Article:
Thu, Dec 14, 10:30am by Staff Writer
With international rugby over for 2017, all eyes will return to European domestic rugby over the coming months. The Six Nations is, however, only seven weeks away, when the top nations in the northern hemisphere come together in one of the oldest and most prestigious tournaments in world rugby.
The early prices give current Six Nations Champions, England, the edge at $1.80. Having won back to back tournaments under Eddie Jones’ tutelage following a dismal 2015 Rugby World Cup, they are a side people are beginning to believe can compete with the dominance of the All Blacks. A third tournament victory in a row would be an incredible achievement, especially as injuries continue to plague the squad at present. Their strength in depth was tested during the recent November Test wins over Australia, Argentina, and Samoa. The growing experienced player pool could be crucial next year.
Ireland denied England a famous second Grand Slam in 2017 with a stunning win in Dublin. Since then they appear to have gone from strength to strength. Most notably they crushed South Africa, 38-3, keeping the southern hemisphere heavyweights try less. Ireland have begun to bring in a new wave of talent from the provinces that will give them hope for 2018. They stand at $3.40.
Both England and Ireland stand well ahead of the competition for the 2018 Six Nations. Although in a tournament with so much passion and the dominance of a home crowd, anything can happen between these rivalries.
Scotland and Wales stand at $11 as they go in search of the title. It would be Wales’ first Six Nations success since 2013, with them struggling to stamp their authority on the tournament in recent years. Much like England, they will be tested in their squad depth with key injuries to players including star back row Taulupe Faletau. His knee injury could keep him out of the Six Nations, a huge blow to Wales’ chances.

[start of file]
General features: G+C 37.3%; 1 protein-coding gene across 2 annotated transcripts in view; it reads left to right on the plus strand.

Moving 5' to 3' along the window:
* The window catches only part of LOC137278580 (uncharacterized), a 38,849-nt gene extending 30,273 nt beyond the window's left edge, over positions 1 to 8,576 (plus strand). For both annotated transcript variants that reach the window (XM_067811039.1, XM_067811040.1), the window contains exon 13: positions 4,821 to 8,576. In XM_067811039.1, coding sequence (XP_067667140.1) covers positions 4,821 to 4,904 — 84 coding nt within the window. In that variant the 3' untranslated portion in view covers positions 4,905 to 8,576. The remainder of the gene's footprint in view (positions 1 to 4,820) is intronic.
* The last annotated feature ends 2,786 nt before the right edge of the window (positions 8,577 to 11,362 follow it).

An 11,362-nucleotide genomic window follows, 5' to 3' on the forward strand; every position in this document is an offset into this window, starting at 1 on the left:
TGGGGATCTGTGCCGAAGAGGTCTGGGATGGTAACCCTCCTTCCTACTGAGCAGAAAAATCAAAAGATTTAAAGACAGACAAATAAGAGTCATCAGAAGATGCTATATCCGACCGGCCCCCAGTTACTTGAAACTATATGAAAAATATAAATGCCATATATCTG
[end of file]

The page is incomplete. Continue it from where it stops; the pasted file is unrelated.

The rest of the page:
Meanwhile, Scotland will be hoping for a first tournament win since the expansion to six teams. Having won the final Five Nations in 1999, they have not been able to challenge the top sides. Hope springs eternal, however, for Scotland and impressive performances in 2017 including wins home and away over a resurgent Australian side, bodes well for the future. They demolished Australia in Edinburgh and pushed the All Blacks all the way. One off performances against the best sides in the world won’t mean very much though if they can’t get the consistency to compete in the Six Nations.
France did not have the greatest 2017, with an abject performance on their South African tour in June and disappointing results in the November Tests. In the Six Nations they pushed eventual winners England all the way but failed to compete at the highest level throughout. Priced at $12, they are certainly not out of the running, unpredictably is what French rugby does best.
The wooden spoon has unfortunately become synonymous with Italy. In the last two tournaments they have finished bottom of the pile and their hopes for 2018 don’t appear much better. They are priced at $501 to win the tournament. Whilst they have provided a few shock victories over the years, Italy has never really been able to challenge for the title.
In 2018 a lot of attention will start to drift to the 2019 Rugby World Cup in Japan, so sides will have begun preparations. The winner of the Six Nations can go a long way to putting themselves on the right track for the future.
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